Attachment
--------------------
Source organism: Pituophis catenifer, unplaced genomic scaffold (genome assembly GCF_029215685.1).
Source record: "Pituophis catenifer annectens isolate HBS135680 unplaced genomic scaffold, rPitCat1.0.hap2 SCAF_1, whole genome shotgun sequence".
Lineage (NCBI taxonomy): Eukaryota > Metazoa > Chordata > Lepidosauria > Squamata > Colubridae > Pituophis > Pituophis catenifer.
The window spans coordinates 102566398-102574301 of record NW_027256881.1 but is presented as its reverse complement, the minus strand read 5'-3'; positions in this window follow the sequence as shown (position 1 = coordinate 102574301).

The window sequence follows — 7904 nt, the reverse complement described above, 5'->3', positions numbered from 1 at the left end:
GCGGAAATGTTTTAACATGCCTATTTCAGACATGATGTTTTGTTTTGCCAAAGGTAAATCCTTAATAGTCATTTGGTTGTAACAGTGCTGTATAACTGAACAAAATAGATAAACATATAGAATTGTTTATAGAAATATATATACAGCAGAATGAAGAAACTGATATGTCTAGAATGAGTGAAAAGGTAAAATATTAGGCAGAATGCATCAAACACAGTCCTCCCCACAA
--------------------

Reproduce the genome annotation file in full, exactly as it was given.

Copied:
Source organism: Pituophis catenifer, unplaced genomic scaffold (genome assembly GCF_029215685.1).
Source record: "Pituophis catenifer annectens isolate HBS135680 unplaced genomic scaffold, rPitCat1.0.hap2 SCAF_1, whole genome shotgun sequence".
Lineage (NCBI taxonomy): Eukaryota > Metazoa > Chordata > Lepidosauria > Squamata > Colubridae > Pituophis > Pituophis catenifer.
The window spans coordinates 102566398-102574301 of record NW_027256881.1 but is presented as its reverse complement, the minus strand read 5'-3'; positions in this window follow the sequence as shown (position 1 = coordinate 102574301).

The window sequence follows — 7904 nt, the reverse complement described above, 5'->3', positions numbered from 1 at the left end:
GCGGAAATGTTTTAACATGCCTATTTCAGACATGATGTTTTGTTTTGCCAAAGGTAAATCCTTAATAGTCATTTGGTTGTAACAGTGCTGTATAACTGAACAAAATAGATAAACATATAGAATTGTTTATAGAAATATATATACAGCAGAATGAAGAAACTGATATGTCTAGAATGAGTGAAAAGGTAAAATATTAGGCAGAATGCATCAAACACAGTCCTCCCCACAA